Consider this scenario: A multi-national company is revamping its network defenses on a worldwide basis. It locates...
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the relevant internal information systems specialists around the world and engages them in a dialog on how to increase the organization's network security. The enhanced security they seek includes content filtering, intrusion detection and other capabilities not yet deployed.
The budget for the project does not include sufficient resources to handle organizational issues, such as the establishment of a single manager in charge of network security across the organization. Instead, technical staff specifies, selects and deploys hardware and software, thinking that through these system components information security will be achieved. Staff training, documentation, organizational communications channels and other non-technical factors are postponed until the end of the project, and some are then dropped entirely in order to make a deadline and keep resource consumption down.
Although certain managers receive their bonus for bringing in the project on-time and on-budget, the actual level of security delivered is, as a result, significantly lower than it should be. This is due to a lack of effort to integrate business needs with new security functionality and because the organization's ability to effectively manage these new systems is questionable.
MORE BEST PRACTICES FOR WRITING SECURITY POLICIES:
- Learn how to develop a policy your company can adhere to.
- In this tip, Charles Cresson Wood offers three best practices for building a corporate culture of policy compliance.
- Change is inevitable, but it's nice when it can be avoided. Learn how to avoid change in security policies in this tip by Mike Chapple.
When organizations decide to write a policy after a security system is deployed, they are missing an opportunity to use the policy-writing process as a way to get consensus amongst a variety of different managers about the functionality of these security systems. The very act of writing a policy begs questions such as the impact on the business, the interfaces with related systems, the degree to which there must be end-user involvement and training, as well as the technical capabilities that must be available in order to properly manage the security systems.
When a policy is written before deployment, the policy can direct staff to select hardware and software that genuinely meets collectively-determined business needs. Also, political issues and disagreements about what should be done will be immediately highlighted, and hopefully resolved, all before any money is spent on the involved system. This can help prevent the organization from committing itself to purchasing, leasing, renting or outsourcing certain security capabilities only later to find that these same capabilities are in some way objectionable and inappropriate for the organization in question.
As an example, consider a content management system that can, among other things, examine and log the nature of the Internet material being sent and received by specific workers. If a particular worker is distributing unauthorized copies of copyrighted software, the content management system will note this. At first this sounds good, but the functionality may be a problem for existing privacy policies and laws, depending on the organization and country involved. Before technical staff proceeds to acquire and install such a system, it is important that privacy policies and laws be examined, and that approval is obtained. Then a draft policy about a content management system can be prepared.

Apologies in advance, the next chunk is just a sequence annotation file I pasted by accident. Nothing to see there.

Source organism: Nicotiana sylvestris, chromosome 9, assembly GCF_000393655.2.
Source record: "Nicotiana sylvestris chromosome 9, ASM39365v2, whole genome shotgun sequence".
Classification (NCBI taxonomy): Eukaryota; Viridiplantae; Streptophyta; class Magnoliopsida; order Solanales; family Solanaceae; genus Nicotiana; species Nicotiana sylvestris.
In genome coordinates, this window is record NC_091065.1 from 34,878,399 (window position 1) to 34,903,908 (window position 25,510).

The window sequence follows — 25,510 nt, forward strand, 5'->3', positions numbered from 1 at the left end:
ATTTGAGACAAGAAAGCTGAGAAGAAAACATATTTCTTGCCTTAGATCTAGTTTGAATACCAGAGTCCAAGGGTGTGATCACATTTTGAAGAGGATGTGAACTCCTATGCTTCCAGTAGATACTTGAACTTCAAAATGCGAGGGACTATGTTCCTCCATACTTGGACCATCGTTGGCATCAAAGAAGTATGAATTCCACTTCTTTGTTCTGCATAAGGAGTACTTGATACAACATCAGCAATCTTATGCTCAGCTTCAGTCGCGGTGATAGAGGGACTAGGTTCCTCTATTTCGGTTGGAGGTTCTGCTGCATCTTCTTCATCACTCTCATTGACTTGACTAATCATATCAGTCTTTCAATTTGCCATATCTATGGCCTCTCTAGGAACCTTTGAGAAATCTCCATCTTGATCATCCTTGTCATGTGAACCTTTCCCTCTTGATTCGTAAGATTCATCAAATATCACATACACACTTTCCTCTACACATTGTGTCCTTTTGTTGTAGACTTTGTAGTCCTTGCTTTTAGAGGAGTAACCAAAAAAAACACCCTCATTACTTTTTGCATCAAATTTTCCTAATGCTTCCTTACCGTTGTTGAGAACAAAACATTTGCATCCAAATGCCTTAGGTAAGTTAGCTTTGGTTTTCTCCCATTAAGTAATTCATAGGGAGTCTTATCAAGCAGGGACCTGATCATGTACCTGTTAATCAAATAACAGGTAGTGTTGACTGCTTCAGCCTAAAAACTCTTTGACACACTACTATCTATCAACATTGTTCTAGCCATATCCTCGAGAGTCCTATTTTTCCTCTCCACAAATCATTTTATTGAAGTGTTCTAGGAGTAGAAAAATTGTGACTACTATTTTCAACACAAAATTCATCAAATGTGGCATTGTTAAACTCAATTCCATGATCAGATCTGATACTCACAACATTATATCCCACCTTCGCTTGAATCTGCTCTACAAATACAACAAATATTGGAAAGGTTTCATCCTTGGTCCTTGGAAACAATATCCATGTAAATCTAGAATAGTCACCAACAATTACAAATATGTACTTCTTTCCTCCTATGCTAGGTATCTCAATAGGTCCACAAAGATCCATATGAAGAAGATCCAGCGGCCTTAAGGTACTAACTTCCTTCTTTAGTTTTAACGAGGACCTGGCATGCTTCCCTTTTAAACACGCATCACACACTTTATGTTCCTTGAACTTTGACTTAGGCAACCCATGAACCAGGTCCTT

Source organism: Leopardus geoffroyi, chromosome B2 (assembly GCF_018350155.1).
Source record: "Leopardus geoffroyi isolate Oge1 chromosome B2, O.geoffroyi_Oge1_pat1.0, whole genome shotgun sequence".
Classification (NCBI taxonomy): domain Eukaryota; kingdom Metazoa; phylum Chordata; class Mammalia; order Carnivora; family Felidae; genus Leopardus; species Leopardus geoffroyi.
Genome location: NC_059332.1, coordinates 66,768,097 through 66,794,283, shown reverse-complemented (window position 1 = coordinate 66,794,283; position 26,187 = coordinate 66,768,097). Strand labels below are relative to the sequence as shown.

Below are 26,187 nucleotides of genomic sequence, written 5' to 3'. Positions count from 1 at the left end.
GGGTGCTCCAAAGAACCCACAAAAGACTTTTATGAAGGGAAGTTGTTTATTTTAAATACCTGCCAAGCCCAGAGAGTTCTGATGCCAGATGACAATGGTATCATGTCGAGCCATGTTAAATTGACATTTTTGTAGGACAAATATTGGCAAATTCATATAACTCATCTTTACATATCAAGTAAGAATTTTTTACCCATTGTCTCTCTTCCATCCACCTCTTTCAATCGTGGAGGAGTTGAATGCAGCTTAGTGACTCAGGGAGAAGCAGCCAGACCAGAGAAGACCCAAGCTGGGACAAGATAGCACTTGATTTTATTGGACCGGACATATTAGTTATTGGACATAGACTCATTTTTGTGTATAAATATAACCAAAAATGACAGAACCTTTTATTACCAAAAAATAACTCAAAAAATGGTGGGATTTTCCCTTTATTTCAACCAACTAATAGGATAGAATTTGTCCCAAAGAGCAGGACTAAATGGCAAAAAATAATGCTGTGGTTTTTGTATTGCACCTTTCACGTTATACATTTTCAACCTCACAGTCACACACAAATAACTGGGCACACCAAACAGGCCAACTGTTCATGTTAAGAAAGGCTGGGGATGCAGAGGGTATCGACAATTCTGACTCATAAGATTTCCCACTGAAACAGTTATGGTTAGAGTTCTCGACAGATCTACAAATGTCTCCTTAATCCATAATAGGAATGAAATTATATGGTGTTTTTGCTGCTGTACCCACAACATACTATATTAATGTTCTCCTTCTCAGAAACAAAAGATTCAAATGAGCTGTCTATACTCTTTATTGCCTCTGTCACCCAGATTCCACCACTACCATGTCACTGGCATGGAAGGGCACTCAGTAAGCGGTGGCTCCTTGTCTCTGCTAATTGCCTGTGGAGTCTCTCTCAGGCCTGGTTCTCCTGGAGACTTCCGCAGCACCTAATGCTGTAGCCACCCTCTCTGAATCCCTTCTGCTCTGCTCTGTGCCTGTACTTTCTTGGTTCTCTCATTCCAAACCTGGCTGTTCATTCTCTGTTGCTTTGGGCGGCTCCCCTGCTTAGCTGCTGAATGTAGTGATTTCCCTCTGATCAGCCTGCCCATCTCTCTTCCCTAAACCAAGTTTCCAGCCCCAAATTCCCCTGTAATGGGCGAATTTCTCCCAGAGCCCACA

In terms of keeping costs down and project timelines short when deploying a significantly modified or new security system, it is best to write policies early. Here are the benefits of doing so:
- Policies help to define the scope of a system, help to clarify the objectives of a system and help to get alignment from all those concerned with the involved system.
- Writing policies prior to deployment forces people to look at issues such as necessary changes in business operations.
- This approach also forces people to communicate their ideas in concrete and explicit terms, particularly when it comes to the business and operational impacts of a new or significantly modified system.
- Writing policies before deployment may also make it clear that project budgets are insufficient, that desired project timelines are overly-optimistic, and/or that technical staff plans are at odds with business reality.
These days most people wouldn't think of building a house without a blueprint and other plans like a permit from a local government authority, but many people still continue to build information systems (which by the way are even more complex) without the benefit of planning documents such as policies.
When you're developing a project plan for the next major security system upgrade, or perhaps the deployment of an entirely new system, be sure to include sufficient time in the early stages of the project to develop policies. Architectures, procedures and configuration standards come later, in part because they are a function of the hardware and software selected. But policies should be vendor neutral and technology agnostic. Policies should talk about necessary control capabilities, affected business processes and required worker interactions with the involved systems. Thus, the overview that policies provide should be one of several early planning tools in every major information security project.
About the author
Charles Cresson Wood, CISSP, CISA, CISM, is an independent information security consultant based in Sausalito, Calif. He specializes in the development of information security documents including policies, standards, procedures and job descriptions. He is also the author of the book and CD-ROM entitled Information Security Policies Made Easy.